Another name for this tough event is “bull dogging.” It’s a test of strength against strength. Split-second timing is required in this fast, time-elapsing event. The steer wrestler, working with a hazer, launches himself out of his saddle to reach for the steer’s horns. Upon grabbing hold of the horns, the cowboy then plants his heels in the dirt, brings the animal to a halt, twists the powerful head, forcing the steer to ground! With all four feet straight, the judge drops the flag.
Brahma Bull Riding
If ever an event captured the undivided attention of the rodeo fan, this brahma bull tussle is it! This is the most exciting–and most dangerous event in this or any other rodeo. Take it from us, many bulls are beyond the riding ability of any human being. Among animals, they are the quickest with action for their size. The rider must stay mounted for eight seconds to win, holding on with one hand to a loose rope around the bull’s shoulders, just behind the hump. Then, of course, he has to get off the bull!
Horse and riders must work together in a calf roping contest, not compete with one another. The calf is given a start; he must cross the deadline before horse and rider enter the area. There is a 10-second penalty for prematurely breaking the barrier. With calf roped, rider must jump from his horse, and throw the animal by hand. He ties three legs securely using a piggin’ string, which he carries in his mouth until needed. It’s truly an exciting event.
Bareback Bronc Riding
Spur that bronc! Thrilling and fast… that’s the bareback bronc riding event! It’s up to the rider to spur the bronc out of the chute and keep his spurs working high on the mount’s shoulders for eight very long seconds. Aided by only a narrow belt in holding on, the cowboy does his utmost to keep control while his outlaw horse is continually pitching and lunging to toss him off his back. The cowboy is scored on how well he keeps his seat and his use of spurs. The horse is scored, too, on how hard he bucks.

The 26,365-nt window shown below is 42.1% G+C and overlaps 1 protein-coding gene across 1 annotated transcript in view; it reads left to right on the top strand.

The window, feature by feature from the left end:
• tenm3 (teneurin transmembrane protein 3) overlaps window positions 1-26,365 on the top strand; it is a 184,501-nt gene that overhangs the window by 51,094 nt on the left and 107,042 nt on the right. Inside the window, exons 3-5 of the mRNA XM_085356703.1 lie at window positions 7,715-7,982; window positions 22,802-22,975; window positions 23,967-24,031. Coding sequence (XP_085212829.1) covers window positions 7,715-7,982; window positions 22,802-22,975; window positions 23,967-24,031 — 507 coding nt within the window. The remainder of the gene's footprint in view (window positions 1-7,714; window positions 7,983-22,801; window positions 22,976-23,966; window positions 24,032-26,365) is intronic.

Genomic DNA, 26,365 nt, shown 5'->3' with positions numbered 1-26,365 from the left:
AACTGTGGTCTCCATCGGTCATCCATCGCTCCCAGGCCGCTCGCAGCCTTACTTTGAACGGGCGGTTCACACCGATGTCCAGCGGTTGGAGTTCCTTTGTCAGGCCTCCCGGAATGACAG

Saddle Bronc Riding
Stay aboard, cowboy! Easy to say, but sometimes it is almost impossible to stay astride the twisting, turning animal for the required 10 seconds. The cowboy must hold the rein with one hand, keep both feet in the stirrups and both spurs against the horse’s shoulders. He must spur his mount with both feet on each shoulder during the first four jumps, then spur both ways while the bronc does his best to unmount him. The cowboy uses his free hand only for balance. It’s a thrilling match between man and steed. Ride ’em cowboy!
The contestant and her horse enter the area at full speed. As they start the pattern, the horse and rider trigger an electronic eye that starts the clock. Then the rider rides a cloverleaf pattern around three barrels positioned in the area, and sprints back out of the area, tripping the eye and stopping the clock as she leaves. The contestant can touch or even move the barrels, however receives a five-second penalty for each barrel that is overturned. With a margin of victory measured in hundredths of seconds, knocking over a barrel spells disaster for a barrel racing competitor.
Team roping, also known as heading and heeling, is a rodeo event that features a steer and two mounted cowboys or cowgirls. The first roper is referred to as the “header,” the person who ropes the front of the steer, usually around the horns; the second is the “heeler,” who ropes the steer by its hind feet. Team roping is the only rodeo event where men and women compete equally together in professionally-sanctioned competition, in both single gender or mixed gender terms.